Lars and the Real Boy

Top of the booter up Peak 5500

Snow machiners getting fired up after Lars sends the line of the day

Dylan tries to line Lars up in Bro Bowl

Wednesday, May 6, 2009

Seward, AK May 4th

At 8:30 AM the call came in.  "Do you want to go to Seward for the day?"  Yes.  "Can you be ready in an hour?"  Yes.   Annie K was heading there for work and needed a driver for a vehicle that was coming up on a barge from Seattle.  My skin was still recovering from the beating it just took in Whittier and the sun was blazing again.  Screw it, that's why they make SPF 60.

I've attempted a line in Marathon Bowl twice and failed both times.  I had hoped the third time would be a charm.  It wasn't.  8 days of blue-bird had turned the snow to mank.  I got up about 2,000' above town and starting setting off wet slides.  It was only going to get steeper and scarier.  I was solo so back to the trailhead. 

The snow will eventually consolidate in Marathon Bowl and when it does, the 4th time will be the charm.  Check this area out if you find yourself in Seward before mid-July.  

Getting there:
The trailhead is called the "Jeep Road" and is a the "tee" junction of 1st and Monroe in the residential part of Seward against the mountains.  The trail splits often.  At the 1st junction, go left, after that it is all rights.  Look for "waterfall" signs.  After crossing a long bench, the trail winds up through a gully and into Marathon Bowl.  It is a buffet.  Gorge yourself.

Sorry for the lack of photos. 

Whittier, AK May 2nd and 3rd

The ash from Redoubt has been bringing me down.  The snow is melting fast in areas most severely affected: Hatcher, Eagle River, Anchorage.  However; there was a rumor that one area was spared: Whittier.  This small fishing/tourist town on Prince William Sound about 60 miles from Anchorage became more isolated when a  huge rock slide closed the only road into town.   Fortunately the rail line was unaffected and the state began offering 3 trips a day from Portage to Whittier at no cost.  All you need to do is call the Alaska Railroad and make reservations.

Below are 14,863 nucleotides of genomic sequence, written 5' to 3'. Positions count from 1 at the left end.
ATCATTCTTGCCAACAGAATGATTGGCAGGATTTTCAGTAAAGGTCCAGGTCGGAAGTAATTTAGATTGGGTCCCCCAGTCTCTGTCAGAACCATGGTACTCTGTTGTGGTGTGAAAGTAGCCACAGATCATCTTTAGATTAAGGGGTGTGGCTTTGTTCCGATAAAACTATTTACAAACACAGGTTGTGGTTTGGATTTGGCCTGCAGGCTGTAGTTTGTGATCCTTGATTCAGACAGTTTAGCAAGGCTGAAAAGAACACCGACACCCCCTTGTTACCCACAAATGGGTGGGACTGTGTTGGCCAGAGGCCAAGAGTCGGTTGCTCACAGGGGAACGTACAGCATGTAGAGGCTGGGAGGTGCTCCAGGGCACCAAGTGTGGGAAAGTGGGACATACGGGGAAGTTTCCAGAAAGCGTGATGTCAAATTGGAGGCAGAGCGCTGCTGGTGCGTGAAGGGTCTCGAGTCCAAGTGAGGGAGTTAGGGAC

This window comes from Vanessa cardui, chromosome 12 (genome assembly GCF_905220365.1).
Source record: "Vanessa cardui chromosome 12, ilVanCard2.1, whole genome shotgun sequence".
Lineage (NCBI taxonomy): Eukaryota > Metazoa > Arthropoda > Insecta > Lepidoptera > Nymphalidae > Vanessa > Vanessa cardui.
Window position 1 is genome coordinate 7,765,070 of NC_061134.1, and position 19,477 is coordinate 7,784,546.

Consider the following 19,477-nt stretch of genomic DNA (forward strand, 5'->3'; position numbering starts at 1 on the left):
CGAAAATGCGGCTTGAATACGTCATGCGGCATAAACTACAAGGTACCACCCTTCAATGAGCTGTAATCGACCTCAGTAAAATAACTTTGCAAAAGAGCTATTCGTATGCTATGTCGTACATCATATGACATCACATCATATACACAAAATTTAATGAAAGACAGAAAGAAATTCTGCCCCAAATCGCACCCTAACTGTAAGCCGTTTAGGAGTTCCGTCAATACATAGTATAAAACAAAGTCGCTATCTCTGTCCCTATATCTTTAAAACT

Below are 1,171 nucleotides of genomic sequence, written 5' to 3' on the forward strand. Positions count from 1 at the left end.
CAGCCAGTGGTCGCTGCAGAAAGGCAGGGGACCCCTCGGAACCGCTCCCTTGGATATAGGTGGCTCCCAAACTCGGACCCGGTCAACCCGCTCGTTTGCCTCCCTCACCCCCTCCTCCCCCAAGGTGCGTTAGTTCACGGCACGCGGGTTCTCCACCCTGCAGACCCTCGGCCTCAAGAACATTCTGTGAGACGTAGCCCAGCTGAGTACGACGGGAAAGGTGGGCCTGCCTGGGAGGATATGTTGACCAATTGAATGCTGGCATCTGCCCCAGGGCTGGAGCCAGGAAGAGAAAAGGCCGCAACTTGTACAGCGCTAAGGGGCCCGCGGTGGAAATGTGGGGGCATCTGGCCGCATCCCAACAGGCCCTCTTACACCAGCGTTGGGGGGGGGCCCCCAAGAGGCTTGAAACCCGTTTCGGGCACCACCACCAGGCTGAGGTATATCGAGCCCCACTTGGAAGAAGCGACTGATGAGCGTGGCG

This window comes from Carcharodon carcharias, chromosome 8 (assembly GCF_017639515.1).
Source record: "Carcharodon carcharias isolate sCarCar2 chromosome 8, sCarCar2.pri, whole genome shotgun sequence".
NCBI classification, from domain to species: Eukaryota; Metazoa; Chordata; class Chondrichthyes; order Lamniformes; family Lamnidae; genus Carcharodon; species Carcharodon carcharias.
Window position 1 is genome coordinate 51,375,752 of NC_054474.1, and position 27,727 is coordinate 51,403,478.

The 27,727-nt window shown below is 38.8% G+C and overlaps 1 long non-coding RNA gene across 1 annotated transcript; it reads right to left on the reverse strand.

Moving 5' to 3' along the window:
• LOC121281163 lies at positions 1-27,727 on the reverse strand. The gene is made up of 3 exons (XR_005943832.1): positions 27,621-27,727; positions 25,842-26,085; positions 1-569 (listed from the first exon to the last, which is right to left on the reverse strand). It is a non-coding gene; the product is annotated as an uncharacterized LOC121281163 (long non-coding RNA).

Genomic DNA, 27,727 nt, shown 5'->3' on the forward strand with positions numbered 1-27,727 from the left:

Early May in Whittier typically brings hoards of snow-machiners, but the road closure is keeping them out this year.  So early Saturday morning I made the 45 minute drive to Portage to catch the free train and see what Whittier had to offer.  The train ride was odd.  There were fisherman, Anchorage folks day tripping, local residents, and lots of dogs.  I had never been to Whittier and had no idea what to expect.  No maps, no beta, no clue.  I noticed some other skiers on the train and they offered some insight: "Go to the tallest building in town and skin up. " That works.  

On the ride we saw moose, eagles, and lines galore.  The 1st tunnel is short: about a mile.  The 2nd is 2.5 miles and when you pop out you in another world.  Towering ash free peaks.  A small harbor.  Several feet of snow a sea level.  The tallest building in town was about 1/4 mile away.  I skinned up about 500' vert to 500' above sea level and set up a camp on a bench overlooking the town and the harbor.  Mountains buried with ash free snow under bluebird windless skies complemented the peace and quiet nicely.